Let's continue the debate this morning.

Joe Lockhart, senior advisor to the Kerry campaign, back with us.

And Joe, good morning to you.


HEMMER: Also, Ken Mehlman, Bush campaign manager, is here, as well.

And Ken, good morning.

I want to start with you.



HEMMER: You know the numbers now. That lead has been lost. What do you make of that from this weekend?

MEHLMAN: Well, I make that we're going to have a close election, something that we predicted when we were way up. It's something that we predicted when we were down over the summer. And we expect a close election. That's always been our plan and we've put together a winning strategy for such a close election.

HEMMER: But Ken, there was a double digit lead before this debate last Thursday night.

MEHLMAN: Well, some polls said there was a double digit lead, other polls said there was a smaller lead. We always expected it to be a close election and that's what we're prepared for. I think the bottom line is the American people are looking at both candidates and they're going to make a decision about who can keep our country safe and who has the plans to make sure that we keep prosperity and increased prosperity in this country.

I don't think the American people want the global test before America defends itself, which is what Senator Kerry proposed in the debate last Thursday. I don't think they want to let foreign leaders rather than the American commander-in-chief decide who should defend America. And I don't think they want higher taxes, more lawsuits and more red tape, and that's also the Kerry-Edwards plan.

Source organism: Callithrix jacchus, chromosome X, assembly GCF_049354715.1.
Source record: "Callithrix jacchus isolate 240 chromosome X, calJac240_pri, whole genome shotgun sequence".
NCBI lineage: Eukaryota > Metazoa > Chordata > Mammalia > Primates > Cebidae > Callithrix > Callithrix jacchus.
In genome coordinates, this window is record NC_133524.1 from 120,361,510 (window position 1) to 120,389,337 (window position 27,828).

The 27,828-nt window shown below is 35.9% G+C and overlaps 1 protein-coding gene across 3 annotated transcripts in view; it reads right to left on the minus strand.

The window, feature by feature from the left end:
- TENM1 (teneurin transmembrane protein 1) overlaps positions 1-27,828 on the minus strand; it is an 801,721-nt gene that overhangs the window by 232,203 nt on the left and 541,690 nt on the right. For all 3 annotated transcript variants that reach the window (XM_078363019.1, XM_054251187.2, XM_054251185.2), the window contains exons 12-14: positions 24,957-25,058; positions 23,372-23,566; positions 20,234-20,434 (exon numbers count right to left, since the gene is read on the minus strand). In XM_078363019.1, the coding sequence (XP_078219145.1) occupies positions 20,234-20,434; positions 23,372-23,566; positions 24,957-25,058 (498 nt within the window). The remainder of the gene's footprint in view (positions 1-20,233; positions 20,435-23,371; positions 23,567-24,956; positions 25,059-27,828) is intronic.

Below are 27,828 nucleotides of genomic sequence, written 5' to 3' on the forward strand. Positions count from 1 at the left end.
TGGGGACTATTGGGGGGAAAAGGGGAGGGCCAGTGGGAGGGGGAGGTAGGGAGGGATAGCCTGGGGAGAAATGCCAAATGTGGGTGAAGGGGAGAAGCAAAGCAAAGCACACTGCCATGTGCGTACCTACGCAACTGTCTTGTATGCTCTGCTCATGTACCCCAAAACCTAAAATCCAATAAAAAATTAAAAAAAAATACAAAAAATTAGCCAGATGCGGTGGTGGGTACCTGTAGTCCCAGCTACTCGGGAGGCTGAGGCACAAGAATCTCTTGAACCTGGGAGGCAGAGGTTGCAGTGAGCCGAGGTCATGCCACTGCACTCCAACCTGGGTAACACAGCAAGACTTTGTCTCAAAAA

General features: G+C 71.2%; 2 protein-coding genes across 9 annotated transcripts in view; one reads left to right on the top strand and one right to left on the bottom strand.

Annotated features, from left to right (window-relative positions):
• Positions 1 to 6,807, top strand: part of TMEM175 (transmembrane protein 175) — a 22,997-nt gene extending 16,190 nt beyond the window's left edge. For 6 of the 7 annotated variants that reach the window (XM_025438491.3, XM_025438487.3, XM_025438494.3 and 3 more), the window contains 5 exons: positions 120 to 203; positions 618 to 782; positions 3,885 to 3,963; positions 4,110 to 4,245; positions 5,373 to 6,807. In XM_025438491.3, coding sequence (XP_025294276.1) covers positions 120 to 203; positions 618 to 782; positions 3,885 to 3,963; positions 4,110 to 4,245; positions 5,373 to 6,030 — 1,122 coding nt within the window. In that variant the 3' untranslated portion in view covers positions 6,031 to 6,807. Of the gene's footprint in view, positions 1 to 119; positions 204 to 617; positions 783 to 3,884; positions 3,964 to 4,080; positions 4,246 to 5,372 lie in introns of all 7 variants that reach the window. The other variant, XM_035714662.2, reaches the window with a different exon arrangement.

HEMMER: All right, Ken...

MEHLMAN: So, this is going to be a big, clear debate.

HEMMER: I'm going to go to Joe on this. And Ken, I heard you talking over the weekend, and, Joe, the Republicans are going to come back to it consistently for the next four weeks, is this, this election is decided on the issues and one of the issues is terrorism on the screen. President Bush leads John Kerry still by 17 points. And that is sizable, Joe.

LOCKHART: Well, listen, I mean I think the incumbent always enjoys a little bit of an advantage. But I think here's the story of the debate and the reason why this race, the Bush people have lost whatever lead they had. It's just listen to the litany that we just heard from Mr. Mehlman. None of it's true.

On the global test, if you look at the president's own directive when he announced his Bush doctrine, he has language in there very similar that says we have to reach out to our allies and they have to understand. John Kerry, he said very clearly in the debate, 62 million people heard him say he'll never give the power away to anyone other than the president to decide.

HEMMER: But even with that, Joe...

LOCKHART: If John Kerry...

HEMMER: Even with that, Joe, let me get back to the point I'm trying to make here with these poll numbers, on the screen again. When asked who's the stronger leader, George Bush still leads there by 19 points. And again, it comes back to the same issue that Ken and others are going to raise.

Your response is that, what?

LOCKHART: My response is John Kerry came across as a very strong leader. And I think you've seen that moving in the polls. The trend is all in our direction and I think the real difference is, is the Republicans spent, you know, $100 million in negative ads building this caricature of John Kerry and then John Kerry showed up, the real John Kerry, at the debate, did well. The president didn't know how to handle that.

HEMMER: With that as a backdrop, Ken, on last Thursday and looking for...

MEHLMAN: Bill, I think that...

HEMMER: Hang on one second.

Going forward with debate number two on Friday night, will the president change anything in the way of his style on Friday night or the way he gets ready for debate number two?

MEHLMAN: We are looking forward to the debate. The president is a smart competitor. He obviously and all teams will look at the tapes and see how they can do the best job they can communicating. He's done that. He will do very well in this debate.